Trio of Men

municipal song-makers

Trio of Men create music-based projects and performances...



A brilliant mathematician and electrical engineer (1850-1925) who received no formal education past the age of sixteen. Despite revolutionising telegraphy and radio communication, he was neither generally acknowledged nor properly remunerated for this work. Others capitalised on and patented his ideas, making money and garnering acclaim, while he remained poor and lived out his twilight years in South Devon; socially marginalised and frequently misunderstood. He died after falling from a ladder in Torquay and is buried in Paignton.


In 2014, Trio Of Men embarked on a research, devising and performance project to explore this obscure and fascinating character. With funding from the Arts Council of England and support from the Barbican Theatre, Plymouth and Doorstep Arts, they developed a performance featuring original music, projected video, shamanistic ritual and creative community involvement.


This song-story in 7/8 time is a musical response to the life of Oliver Heaviside, combining new and inconclusive research with experiments in practical magick, scientific debates in municipal buildings and transcribed dreams. Lyrics are drawn, often verbatim, from Heaviside’s own writings; charting his ground-breaking achievements, his passion for cycling, his eccentric relationships with humans and animals and his love of music and mechanical instruments.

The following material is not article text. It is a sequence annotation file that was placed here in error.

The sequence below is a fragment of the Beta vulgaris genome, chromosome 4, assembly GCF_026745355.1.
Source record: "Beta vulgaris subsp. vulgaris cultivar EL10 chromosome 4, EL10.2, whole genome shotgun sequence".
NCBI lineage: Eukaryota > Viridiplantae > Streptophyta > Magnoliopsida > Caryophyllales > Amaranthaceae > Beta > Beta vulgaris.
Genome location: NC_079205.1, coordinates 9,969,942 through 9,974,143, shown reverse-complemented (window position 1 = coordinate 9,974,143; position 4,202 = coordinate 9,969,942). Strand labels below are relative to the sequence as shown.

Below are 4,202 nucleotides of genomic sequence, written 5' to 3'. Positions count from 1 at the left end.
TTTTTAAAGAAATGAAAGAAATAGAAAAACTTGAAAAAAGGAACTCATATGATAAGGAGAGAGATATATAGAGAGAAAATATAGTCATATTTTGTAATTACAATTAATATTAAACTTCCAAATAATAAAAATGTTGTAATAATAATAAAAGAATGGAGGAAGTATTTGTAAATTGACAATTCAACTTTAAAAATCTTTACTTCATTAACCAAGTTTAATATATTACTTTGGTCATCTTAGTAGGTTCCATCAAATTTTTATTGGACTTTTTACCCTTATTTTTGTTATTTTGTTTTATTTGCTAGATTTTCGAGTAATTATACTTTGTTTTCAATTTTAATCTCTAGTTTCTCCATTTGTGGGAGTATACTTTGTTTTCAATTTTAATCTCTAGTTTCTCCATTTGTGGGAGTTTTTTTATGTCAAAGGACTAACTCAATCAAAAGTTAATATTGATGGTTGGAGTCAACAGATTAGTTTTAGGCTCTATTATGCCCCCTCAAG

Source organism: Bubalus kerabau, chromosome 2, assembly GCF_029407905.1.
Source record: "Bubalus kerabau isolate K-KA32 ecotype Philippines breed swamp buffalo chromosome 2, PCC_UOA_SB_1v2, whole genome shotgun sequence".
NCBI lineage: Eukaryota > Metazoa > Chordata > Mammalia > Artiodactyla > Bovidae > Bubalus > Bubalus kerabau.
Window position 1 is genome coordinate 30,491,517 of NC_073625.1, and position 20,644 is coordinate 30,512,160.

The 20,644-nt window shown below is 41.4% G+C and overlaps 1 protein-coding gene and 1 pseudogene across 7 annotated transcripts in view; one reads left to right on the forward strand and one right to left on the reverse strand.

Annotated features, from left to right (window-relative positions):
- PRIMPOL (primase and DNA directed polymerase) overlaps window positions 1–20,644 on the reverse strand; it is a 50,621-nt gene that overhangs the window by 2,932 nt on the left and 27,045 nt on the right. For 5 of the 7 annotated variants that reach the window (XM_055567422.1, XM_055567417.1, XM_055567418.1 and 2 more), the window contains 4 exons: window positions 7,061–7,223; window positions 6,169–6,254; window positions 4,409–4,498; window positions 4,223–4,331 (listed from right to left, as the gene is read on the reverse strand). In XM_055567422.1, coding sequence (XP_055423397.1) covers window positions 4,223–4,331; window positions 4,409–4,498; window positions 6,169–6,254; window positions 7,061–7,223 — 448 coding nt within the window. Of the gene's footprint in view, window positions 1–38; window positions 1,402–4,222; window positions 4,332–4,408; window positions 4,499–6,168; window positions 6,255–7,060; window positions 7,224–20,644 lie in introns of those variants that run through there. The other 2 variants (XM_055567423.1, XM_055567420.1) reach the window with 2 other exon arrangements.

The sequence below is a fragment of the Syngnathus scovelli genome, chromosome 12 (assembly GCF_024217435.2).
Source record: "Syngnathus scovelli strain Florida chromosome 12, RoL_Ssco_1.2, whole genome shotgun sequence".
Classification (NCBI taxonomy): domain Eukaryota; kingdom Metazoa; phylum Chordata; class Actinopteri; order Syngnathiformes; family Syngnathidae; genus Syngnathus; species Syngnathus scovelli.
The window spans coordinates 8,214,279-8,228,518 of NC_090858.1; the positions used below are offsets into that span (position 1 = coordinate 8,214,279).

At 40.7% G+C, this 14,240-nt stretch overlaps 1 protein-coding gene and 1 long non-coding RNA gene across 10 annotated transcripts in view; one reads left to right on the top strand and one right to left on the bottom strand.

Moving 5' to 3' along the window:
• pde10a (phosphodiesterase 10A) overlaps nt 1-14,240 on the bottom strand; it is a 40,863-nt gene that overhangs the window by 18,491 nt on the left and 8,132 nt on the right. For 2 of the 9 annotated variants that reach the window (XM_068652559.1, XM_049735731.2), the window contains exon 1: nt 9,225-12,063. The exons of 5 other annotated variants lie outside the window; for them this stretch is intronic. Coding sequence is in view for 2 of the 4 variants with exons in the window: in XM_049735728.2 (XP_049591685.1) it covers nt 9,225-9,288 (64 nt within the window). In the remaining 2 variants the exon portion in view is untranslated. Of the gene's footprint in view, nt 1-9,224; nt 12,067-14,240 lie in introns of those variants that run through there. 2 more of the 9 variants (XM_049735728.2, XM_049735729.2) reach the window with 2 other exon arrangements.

‘The Heaviside Condition’ is rendered in the tradition of the classic English concept-album; featuring twelve different keyboards (from a Victorian harmonium to a vocoder), a newly perforated barrel organ roll, bicycle spokes played as percussion and a bassoon. It was recorded in a hair salon, a Methodist church and a seaside Bed & Breakfast. 

...a wonderful album...
— Stuart Maconie (BBC Radio 6 Music)
The Heaviside Condition LP

Download .ZIP file (MP3 format).

Recording mechanical instruments in the church.


The Choral Engineers were formed as an experimental creative choir in January 2015 to take part in initial performances of ‘The Heaviside Condition’. On the album, they can be heard singing, whispering, speaking, producing animal voices and playing mechanical instruments.

The Choral Engineers created song-cycles about road-building and Brexit, become Butoh performers for a UNESCO conference and went feral in a 13th Century Abbey.